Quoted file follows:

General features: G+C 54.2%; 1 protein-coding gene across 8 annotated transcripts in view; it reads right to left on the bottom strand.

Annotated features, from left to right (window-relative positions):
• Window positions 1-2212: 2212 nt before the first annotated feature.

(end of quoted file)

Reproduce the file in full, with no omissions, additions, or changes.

General features: G+C 54.2%; 1 protein-coding gene across 8 annotated transcripts in view; it reads right to left on the bottom strand.

Annotated features, from left to right (window-relative positions):
• Window positions 1-2212: 2212 nt before the first annotated feature.